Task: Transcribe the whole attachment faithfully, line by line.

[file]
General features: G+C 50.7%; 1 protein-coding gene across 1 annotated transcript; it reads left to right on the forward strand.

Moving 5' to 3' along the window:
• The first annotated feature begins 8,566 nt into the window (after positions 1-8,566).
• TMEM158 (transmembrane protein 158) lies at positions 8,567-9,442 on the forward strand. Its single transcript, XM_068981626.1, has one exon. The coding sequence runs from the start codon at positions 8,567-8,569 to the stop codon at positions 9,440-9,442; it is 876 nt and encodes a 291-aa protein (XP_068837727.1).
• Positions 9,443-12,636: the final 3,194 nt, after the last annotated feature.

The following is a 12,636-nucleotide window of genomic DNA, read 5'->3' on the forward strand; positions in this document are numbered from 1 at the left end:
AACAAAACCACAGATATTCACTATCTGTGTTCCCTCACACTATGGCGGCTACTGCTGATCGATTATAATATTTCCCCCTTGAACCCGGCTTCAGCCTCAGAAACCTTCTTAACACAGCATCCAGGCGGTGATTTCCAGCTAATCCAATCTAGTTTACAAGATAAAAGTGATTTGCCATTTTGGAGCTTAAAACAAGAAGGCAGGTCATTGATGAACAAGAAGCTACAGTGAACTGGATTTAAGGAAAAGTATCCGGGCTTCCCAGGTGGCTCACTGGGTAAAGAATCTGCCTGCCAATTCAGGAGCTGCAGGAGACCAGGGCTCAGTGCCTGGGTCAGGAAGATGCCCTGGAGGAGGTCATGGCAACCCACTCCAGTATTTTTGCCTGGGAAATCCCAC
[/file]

General features: G+C 50.7%; 1 protein-coding gene across 1 annotated transcript; it reads left to right on the forward strand.

Moving 5' to 3' along the window:
• The first annotated feature begins 8,566 nt into the window (after positions 1-8,566).
• TMEM158 (transmembrane protein 158) lies at positions 8,567-9,442 on the forward strand. Its single transcript, XM_068981626.1, has one exon. The coding sequence runs from the start codon at positions 8,567-8,569 to the stop codon at positions 9,440-9,442; it is 876 nt and encodes a 291-aa protein (XP_068837727.1).
• Positions 9,443-12,636: the final 3,194 nt, after the last annotated feature.

The following is a 12,636-nucleotide window of genomic DNA, read 5'->3' on the forward strand; positions in this document are numbered from 1 at the left end:
AACAAAACCACAGATATTCACTATCTGTGTTCCCTCACACTATGGCGGCTACTGCTGATCGATTATAATATTTCCCCCTTGAACCCGGCTTCAGCCTCAGAAACCTTCTTAACACAGCATCCAGGCGGTGATTTCCAGCTAATCCAATCTAGTTTACAAGATAAAAGTGATTTGCCATTTTGGAGCTTAAAACAAGAAGGCAGGTCATTGATGAACAAGAAGCTACAGTGAACTGGATTTAAGGAAAAGTATCCGGGCTTCCCAGGTGGCTCACTGGGTAAAGAATCTGCCTGCCAATTCAGGAGCTGCAGGAGACCAGGGCTCAGTGCCTGGGTCAGGAAGATGCCCTGGAGGAGGTCATGGCAACCCACTCCAGTATTTTTGCCTGGGAAATCCCAC